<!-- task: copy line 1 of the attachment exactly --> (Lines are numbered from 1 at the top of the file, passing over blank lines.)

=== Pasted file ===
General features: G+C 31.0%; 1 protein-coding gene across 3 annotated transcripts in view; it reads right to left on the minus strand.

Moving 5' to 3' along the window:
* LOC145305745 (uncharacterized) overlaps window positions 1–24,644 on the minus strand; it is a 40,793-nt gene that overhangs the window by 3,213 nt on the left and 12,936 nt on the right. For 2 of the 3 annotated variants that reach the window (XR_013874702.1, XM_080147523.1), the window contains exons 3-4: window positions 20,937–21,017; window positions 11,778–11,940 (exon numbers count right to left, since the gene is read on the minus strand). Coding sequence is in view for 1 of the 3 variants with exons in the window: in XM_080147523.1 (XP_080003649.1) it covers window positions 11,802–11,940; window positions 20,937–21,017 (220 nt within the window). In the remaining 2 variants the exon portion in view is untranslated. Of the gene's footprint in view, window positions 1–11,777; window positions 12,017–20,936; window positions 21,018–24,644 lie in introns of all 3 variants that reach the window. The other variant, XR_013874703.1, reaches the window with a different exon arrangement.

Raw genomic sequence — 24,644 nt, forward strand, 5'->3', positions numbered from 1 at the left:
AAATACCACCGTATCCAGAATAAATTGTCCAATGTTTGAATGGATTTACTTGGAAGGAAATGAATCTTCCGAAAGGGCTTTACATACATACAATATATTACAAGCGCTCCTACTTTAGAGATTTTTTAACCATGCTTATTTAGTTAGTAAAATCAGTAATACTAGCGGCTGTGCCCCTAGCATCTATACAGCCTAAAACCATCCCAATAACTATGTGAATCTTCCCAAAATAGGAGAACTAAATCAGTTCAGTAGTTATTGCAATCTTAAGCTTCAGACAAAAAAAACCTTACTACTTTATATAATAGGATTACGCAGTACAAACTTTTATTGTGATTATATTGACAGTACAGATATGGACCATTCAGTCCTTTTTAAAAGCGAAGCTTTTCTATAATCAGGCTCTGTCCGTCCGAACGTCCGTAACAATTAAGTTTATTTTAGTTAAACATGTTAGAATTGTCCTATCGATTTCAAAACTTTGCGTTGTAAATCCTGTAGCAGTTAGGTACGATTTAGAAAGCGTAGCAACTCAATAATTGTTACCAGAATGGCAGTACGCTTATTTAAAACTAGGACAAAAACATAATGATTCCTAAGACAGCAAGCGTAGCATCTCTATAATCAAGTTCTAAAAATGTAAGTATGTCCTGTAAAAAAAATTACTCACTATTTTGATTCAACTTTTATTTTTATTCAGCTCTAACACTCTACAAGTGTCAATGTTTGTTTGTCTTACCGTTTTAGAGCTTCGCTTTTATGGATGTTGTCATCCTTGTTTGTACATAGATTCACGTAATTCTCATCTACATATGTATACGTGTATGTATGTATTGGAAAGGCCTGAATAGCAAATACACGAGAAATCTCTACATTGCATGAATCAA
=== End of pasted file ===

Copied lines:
General features: G+C 31.0%; 1 protein-coding gene across 3 annotated transcripts in view; it reads right to left on the minus strand.